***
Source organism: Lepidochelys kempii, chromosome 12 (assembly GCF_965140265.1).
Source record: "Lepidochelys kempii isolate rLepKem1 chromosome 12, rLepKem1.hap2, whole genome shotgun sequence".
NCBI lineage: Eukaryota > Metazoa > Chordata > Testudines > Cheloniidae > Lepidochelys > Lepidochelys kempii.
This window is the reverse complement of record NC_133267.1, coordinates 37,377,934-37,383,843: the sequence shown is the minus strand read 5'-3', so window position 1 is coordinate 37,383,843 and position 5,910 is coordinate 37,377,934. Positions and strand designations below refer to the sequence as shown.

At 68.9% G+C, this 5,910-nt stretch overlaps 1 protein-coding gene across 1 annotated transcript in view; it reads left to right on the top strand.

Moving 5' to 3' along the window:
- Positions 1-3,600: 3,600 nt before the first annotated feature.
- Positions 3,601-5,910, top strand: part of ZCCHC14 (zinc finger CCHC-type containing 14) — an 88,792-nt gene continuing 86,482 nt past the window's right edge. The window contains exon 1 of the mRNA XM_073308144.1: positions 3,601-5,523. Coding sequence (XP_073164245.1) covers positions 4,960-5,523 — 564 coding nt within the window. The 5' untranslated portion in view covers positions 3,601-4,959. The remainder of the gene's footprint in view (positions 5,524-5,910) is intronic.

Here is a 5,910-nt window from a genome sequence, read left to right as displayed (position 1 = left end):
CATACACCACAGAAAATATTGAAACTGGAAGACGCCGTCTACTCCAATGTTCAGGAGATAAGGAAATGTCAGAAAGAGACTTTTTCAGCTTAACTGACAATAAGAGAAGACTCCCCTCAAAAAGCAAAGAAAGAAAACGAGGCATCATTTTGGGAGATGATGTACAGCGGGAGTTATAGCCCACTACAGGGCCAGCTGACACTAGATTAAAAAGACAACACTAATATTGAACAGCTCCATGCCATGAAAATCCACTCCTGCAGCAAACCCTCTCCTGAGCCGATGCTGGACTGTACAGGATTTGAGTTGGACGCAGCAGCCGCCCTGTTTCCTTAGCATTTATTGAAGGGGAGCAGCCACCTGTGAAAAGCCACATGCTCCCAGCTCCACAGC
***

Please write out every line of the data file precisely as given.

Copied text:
Source organism: Lepidochelys kempii, chromosome 12 (assembly GCF_965140265.1).
Source record: "Lepidochelys kempii isolate rLepKem1 chromosome 12, rLepKem1.hap2, whole genome shotgun sequence".
NCBI lineage: Eukaryota > Metazoa > Chordata > Testudines > Cheloniidae > Lepidochelys > Lepidochelys kempii.
This window is the reverse complement of record NC_133267.1, coordinates 37,377,934-37,383,843: the sequence shown is the minus strand read 5'-3', so window position 1 is coordinate 37,383,843 and position 5,910 is coordinate 37,377,934. Positions and strand designations below refer to the sequence as shown.

At 68.9% G+C, this 5,910-nt stretch overlaps 1 protein-coding gene across 1 annotated transcript in view; it reads left to right on the top strand.

Moving 5' to 3' along the window:
- Positions 1-3,600: 3,600 nt before the first annotated feature.
- Positions 3,601-5,910, top strand: part of ZCCHC14 (zinc finger CCHC-type containing 14) — an 88,792-nt gene continuing 86,482 nt past the window's right edge. The window contains exon 1 of the mRNA XM_073308144.1: positions 3,601-5,523. Coding sequence (XP_073164245.1) covers positions 4,960-5,523 — 564 coding nt within the window. The 5' untranslated portion in view covers positions 3,601-4,959. The remainder of the gene's footprint in view (positions 5,524-5,910) is intronic.

Here is a 5,910-nt window from a genome sequence, read left to right as displayed (position 1 = left end):
CATACACCACAGAAAATATTGAAACTGGAAGACGCCGTCTACTCCAATGTTCAGGAGATAAGGAAATGTCAGAAAGAGACTTTTTCAGCTTAACTGACAATAAGAGAAGACTCCCCTCAAAAAGCAAAGAAAGAAAACGAGGCATCATTTTGGGAGATGATGTACAGCGGGAGTTATAGCCCACTACAGGGCCAGCTGACACTAGATTAAAAAGACAACACTAATATTGAACAGCTCCATGCCATGAAAATCCACTCCTGCAGCAAACCCTCTCCTGAGCCGATGCTGGACTGTACAGGATTTGAGTTGGACGCAGCAGCCGCCCTGTTTCCTTAGCATTTATTGAAGGGGAGCAGCCACCTGTGAAAAGCCACATGCTCCCAGCTCCACAGC